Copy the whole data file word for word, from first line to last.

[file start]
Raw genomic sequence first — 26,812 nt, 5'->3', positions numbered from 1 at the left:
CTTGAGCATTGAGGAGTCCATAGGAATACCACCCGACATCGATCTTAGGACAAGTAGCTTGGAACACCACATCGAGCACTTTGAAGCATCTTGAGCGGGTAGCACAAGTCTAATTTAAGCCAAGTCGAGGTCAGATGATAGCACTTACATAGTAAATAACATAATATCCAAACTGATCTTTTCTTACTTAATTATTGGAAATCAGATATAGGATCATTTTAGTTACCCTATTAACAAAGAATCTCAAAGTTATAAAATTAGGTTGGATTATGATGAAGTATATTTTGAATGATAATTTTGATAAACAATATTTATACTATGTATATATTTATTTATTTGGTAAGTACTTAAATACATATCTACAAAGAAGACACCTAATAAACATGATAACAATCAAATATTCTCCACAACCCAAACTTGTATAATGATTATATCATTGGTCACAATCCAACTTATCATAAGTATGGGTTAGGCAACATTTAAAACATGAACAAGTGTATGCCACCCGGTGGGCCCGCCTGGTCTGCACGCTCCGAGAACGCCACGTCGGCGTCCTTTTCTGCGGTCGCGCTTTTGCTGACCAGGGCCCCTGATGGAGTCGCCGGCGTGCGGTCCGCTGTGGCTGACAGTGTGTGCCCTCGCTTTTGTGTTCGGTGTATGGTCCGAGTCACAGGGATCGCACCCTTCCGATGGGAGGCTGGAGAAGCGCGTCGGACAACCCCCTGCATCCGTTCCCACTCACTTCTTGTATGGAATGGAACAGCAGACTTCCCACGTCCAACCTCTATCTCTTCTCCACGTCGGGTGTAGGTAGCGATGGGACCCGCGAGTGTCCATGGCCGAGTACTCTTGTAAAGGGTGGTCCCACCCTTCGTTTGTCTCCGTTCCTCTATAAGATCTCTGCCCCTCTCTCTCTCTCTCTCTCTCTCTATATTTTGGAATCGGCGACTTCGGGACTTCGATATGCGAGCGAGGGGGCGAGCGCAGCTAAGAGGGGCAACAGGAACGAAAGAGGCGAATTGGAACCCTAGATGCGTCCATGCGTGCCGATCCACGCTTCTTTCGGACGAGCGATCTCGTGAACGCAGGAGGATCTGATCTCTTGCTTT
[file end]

Raw genomic sequence first — 26,812 nt, 5'->3', positions numbered from 1 at the left:
CTTGAGCATTGAGGAGTCCATAGGAATACCACCCGACATCGATCTTAGGACAAGTAGCTTGGAACACCACATCGAGCACTTTGAAGCATCTTGAGCGGGTAGCACAAGTCTAATTTAAGCCAAGTCGAGGTCAGATGATAGCACTTACATAGTAAATAACATAATATCCAAACTGATCTTTTCTTACTTAATTATTGGAAATCAGATATAGGATCATTTTAGTTACCCTATTAACAAAGAATCTCAAAGTTATAAAATTAGGTTGGATTATGATGAAGTATATTTTGAATGATAATTTTGATAAACAATATTTATACTATGTATATATTTATTTATTTGGTAAGTACTTAAATACATATCTACAAAGAAGACACCTAATAAACATGATAACAATCAAATATTCTCCACAACCCAAACTTGTATAATGATTATATCATTGGTCACAATCCAACTTATCATAAGTATGGGTTAGGCAACATTTAAAACATGAACAAGTGTATGCCACCCGGTGGGCCCGCCTGGTCTGCACGCTCCGAGAACGCCACGTCGGCGTCCTTTTCTGCGGTCGCGCTTTTGCTGACCAGGGCCCCTGATGGAGTCGCCGGCGTGCGGTCCGCTGTGGCTGACAGTGTGTGCCCTCGCTTTTGTGTTCGGTGTATGGTCCGAGTCACAGGGATCGCACCCTTCCGATGGGAGGCTGGAGAAGCGCGTCGGACAACCCCCTGCATCCGTTCCCACTCACTTCTTGTATGGAATGGAACAGCAGACTTCCCACGTCCAACCTCTATCTCTTCTCCACGTCGGGTGTAGGTAGCGATGGGACCCGCGAGTGTCCATGGCCGAGTACTCTTGTAAAGGGTGGTCCCACCCTTCGTTTGTCTCCGTTCCTCTATAAGATCTCTGCCCCTCTCTCTCTCTCTCTCTCTCTCTATATTTTGGAATCGGCGACTTCGGGACTTCGATATGCGAGCGAGGGGGCGAGCGCAGCTAAGAGGGGCAACAGGAACGAAAGAGGCGAATTGGAACCCTAGATGCGTCCATGCGTGCCGATCCACGCTTCTTTCGGACGAGCGATCTCGTGAACGCAGGAGGATCTGATCTCTTGCTTT